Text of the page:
"Racing was a religion for the Irish lads, growing up, but for us it was rugby," he said. "But it's the same in any sport: dedication and graft are the keys to success. When you are brought up on a farm, you are brought up to work. Half the people from towns, they're afraid of graft."

His determination to keep his feet on the ground is measured by the length of his leathers and brevity of his evenings. He is unabashed about both. Certainly it is difficult to imagine Henson saying this: "I live by myself and don't do much socialising. I go to bed about nine most evenings, and just go home to my family if I can at weekends. I know I have to keep improving or there'll be no job with Paul Nicholls - the yard is going to another level now, and it is up to you to keep matching the standards."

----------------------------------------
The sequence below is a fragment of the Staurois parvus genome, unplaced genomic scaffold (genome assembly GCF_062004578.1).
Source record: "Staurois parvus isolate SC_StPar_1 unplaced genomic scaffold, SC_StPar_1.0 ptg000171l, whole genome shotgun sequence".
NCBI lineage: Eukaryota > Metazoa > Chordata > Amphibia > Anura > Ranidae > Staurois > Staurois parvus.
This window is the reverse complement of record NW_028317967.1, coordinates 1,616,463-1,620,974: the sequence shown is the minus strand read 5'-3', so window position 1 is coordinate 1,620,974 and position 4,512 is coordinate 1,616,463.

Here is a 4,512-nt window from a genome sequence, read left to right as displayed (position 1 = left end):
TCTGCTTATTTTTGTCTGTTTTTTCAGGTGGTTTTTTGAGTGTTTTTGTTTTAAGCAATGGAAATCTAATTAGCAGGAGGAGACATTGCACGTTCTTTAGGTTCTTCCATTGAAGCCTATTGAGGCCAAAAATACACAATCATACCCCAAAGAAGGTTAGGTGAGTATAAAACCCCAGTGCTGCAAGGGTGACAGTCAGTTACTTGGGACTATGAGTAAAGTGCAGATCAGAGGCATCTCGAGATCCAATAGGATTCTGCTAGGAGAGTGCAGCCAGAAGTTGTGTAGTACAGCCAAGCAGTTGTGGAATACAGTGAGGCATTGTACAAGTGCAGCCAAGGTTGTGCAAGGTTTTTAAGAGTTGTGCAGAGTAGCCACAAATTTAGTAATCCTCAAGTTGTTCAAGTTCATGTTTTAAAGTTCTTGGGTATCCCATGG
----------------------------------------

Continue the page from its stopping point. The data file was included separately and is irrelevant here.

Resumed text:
His father trained point-to-pointers and Williams rode 75 winners as a teenager, a traditional grounding that brought him to the notice of Nicholls. "That experience over fences proved valuable when I went there, because so many of his horses are chasers in the making," Williams said. "He carried on using me when I lost my claim, which was a great help because so many riders get lost at that stage. It's been brilliant riding horses like Denman. Even the first day I rode him, when he only won a head, I told Paul that he was probably the best horse I'd ever sat on. And if he does give you a bollocking, you know to take it on the chin - it will all be forgotten the next day."